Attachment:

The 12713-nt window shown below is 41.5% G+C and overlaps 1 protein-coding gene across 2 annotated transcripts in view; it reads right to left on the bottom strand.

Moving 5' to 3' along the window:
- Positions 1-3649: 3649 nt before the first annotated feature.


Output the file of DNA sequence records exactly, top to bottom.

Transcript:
The 12713-nt window shown below is 41.5% G+C and overlaps 1 protein-coding gene across 2 annotated transcripts in view; it reads right to left on the bottom strand.

Moving 5' to 3' along the window:
- Positions 1-3649: 3649 nt before the first annotated feature.